Burial sites as Contested Memorial Terrain: Historicising burial places of African Indigenous church founders in Zimbabwe





AICs, Bindura, Chipindura hillside, Defe-Dopota, Shrines, ZAOGA ZCC


Abrahamic religions emphasise remembering their origins, how they began, where they come from, and possibly where they will keep the flock moving forward without losing focus. “Then Joseph made the sons of Israel (Jacob) swear [an oath], saying, “God will surely visit you and take care of you [returning you to Canaan], and [when that happens] you shall carry my bones up from here.” (Gen 50:35 Amplified Version). Against this backdrop, this article discusses the centrality of the burial sites of the late Bishop Samuel Mutendi and Archbishop Ezekiel Guti. In July 1880, Bishop Samuel Mutendi was born in Zaka, Masvingo, and died at 96 in 1976. Bishop Samuel Mutendi was buried in Gokwe, Defe-Dopota. Archbishop Ezekiel Guti was born on 5 May 1923 in Ngaone, Chipinge, and died at 100 on 5 July 2023. Archbishop Guti was buried in Bindura, Mashonaland East Province. What is critical to note is that the burial places of these two church founders were not the places of their birth. From an African traditional worldview, family members should be buried in their rural villages closer to where their late departed relatives were buried. Additionally, the article observed that Archbishop Guti was given a hero status and should have been buried at the Zimbabwe National Heroes Acre. Still, Guti was buried at Chipindura in Bindura and not at the Heroes Acre or his rural home in Chipinge. The immediate questions one would ask are: what is the significance of Defe, Dopota in Gokwe and Chipindura in Bindura? Or what is the peculiarity of these two places? The current article found that these two burial places were chosen to preserve these African Indigenous churches’ history and pedigrees connecting the past to the present. This study employs a historical approach to uncover the significance of Gokwe and Bindura. Theological reflection was also used to interpret the meaning of choosing Gokwe and Bindura as burial sites for Samuel Mutendi and Ezekiel Guti, respectively.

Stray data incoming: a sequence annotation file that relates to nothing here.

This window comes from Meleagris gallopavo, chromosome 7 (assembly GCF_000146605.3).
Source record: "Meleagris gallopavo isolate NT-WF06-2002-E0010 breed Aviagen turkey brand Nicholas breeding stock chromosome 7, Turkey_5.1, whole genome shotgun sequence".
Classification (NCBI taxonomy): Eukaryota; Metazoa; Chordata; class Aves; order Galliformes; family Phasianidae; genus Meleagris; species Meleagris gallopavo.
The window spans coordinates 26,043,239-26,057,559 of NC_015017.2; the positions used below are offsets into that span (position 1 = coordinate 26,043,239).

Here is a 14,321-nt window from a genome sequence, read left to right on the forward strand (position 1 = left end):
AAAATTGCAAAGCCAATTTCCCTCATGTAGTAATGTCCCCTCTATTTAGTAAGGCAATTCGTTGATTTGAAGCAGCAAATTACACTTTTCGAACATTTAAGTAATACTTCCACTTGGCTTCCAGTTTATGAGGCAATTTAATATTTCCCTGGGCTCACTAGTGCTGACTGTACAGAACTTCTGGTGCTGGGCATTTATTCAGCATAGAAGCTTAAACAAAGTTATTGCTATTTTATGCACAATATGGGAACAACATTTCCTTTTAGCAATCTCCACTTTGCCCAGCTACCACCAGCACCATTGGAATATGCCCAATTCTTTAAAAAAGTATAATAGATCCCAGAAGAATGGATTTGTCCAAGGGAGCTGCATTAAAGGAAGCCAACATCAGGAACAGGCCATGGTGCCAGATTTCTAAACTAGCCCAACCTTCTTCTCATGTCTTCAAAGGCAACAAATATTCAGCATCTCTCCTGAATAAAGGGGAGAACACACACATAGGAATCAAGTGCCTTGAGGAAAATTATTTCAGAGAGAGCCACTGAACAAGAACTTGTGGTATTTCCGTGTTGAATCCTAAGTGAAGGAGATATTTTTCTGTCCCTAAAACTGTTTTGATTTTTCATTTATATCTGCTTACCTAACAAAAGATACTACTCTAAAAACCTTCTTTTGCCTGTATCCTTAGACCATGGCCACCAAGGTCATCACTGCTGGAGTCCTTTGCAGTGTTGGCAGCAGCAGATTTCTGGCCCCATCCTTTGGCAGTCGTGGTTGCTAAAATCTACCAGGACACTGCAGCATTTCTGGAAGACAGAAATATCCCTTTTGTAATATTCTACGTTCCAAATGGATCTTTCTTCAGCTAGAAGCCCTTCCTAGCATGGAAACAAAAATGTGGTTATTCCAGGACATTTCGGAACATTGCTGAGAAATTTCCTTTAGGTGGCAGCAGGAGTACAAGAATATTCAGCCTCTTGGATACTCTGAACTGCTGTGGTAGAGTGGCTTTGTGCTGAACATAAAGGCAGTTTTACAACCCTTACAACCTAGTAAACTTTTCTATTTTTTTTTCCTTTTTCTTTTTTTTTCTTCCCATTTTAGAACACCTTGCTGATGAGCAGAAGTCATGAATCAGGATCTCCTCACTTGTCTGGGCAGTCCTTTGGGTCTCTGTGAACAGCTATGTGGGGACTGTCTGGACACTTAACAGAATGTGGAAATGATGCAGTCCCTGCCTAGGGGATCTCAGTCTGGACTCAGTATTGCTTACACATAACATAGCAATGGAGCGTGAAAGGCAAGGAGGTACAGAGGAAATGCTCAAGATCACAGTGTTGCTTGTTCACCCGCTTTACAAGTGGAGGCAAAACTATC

Metrics Loading ...


Amplified Bible. 1958. Accessed on 10 January 2024

Bujo, B. 1992. African Theology in its Social Context. New York: Orbis Books.

Chimininge, V. 2014. “Zion Christian Church: A Case Study.” In: Chitando, E., R. Gunda, R. and J. Kugler. (Eds). Multiplying in the Spirit: African Initiated Churches in Zimbabwe. Bamberg: University of Bamberg Press: 33–48.

Chimininge, V. 2016. “Biography of Mutendi, Samuel 1880–1976 Zion Christian Church Zimbabwe” The Journal of African Christian Biography. Accessed 28 July 2023. https://scholar.google.com/scholar?hl=en&as_sdt=0%2C5&q=Samuel+Mutendi&btnG=

Dana, L. 2018. “Samuel Mutendi of the Zion Christian Church: Interpretations of a Prophet.” Journal of African Christian Biography, 3(2): 22–33.

Dana, L.R. and M. Daneel. 2007. “Worship among Apostles and Zionists in South Africa.” In: Farhadian, C. (ed.), Christian Worship Worldwide: Expanding Horizons, Deepening Practices. Indiana, Michigan: Wm.B.Eerdmans.

Daneel, M. 1994. Old and New in Southern Shona Independent Churches: Church Growth: Causative Factors and Recruitment Techniques. Hague: The Hague Mouton press.

Daneel, M. 2018. “Living Memories: The Legacy of My Father and Friend Samuel Mutendi.” Journal of African Christian Biography, 3(2): 22–33.

Goldade, J. 2017. “Cultural Spotlight: Zimbabwean Funeral Traditions.” Frazer Consultants. 15 December 2017. Accessed 13February 2024 https://www.frazerconsultants.com/2017/12/cultural-spotlight-zimbabwean-funeral-traditions/.

Erwin, D.G. 1985. African Apostle: The Life of Ezekiel Guti. Toronto: Abe Books.

Gundani, P. 2007. “Memory as Contested Terrain: Historiographical Challenges in the Historian’s Quest for Objectivity: A Case Study of Epworth Mission.” Studia Historiae Ecclesiasticae, XXXIII (1): 133–151.

Gundani, P.H. 2019. “Church Mothers of Mbare Township: In memory of Mrs Elizabeth Maria Ayema (Mai Musodzi) and Sister Barbara Threadgold.” HTS Teologiese Studies / Theological Studies, 75(1): 1–7. https://doi.org/10.4102/hts.v75i1.5192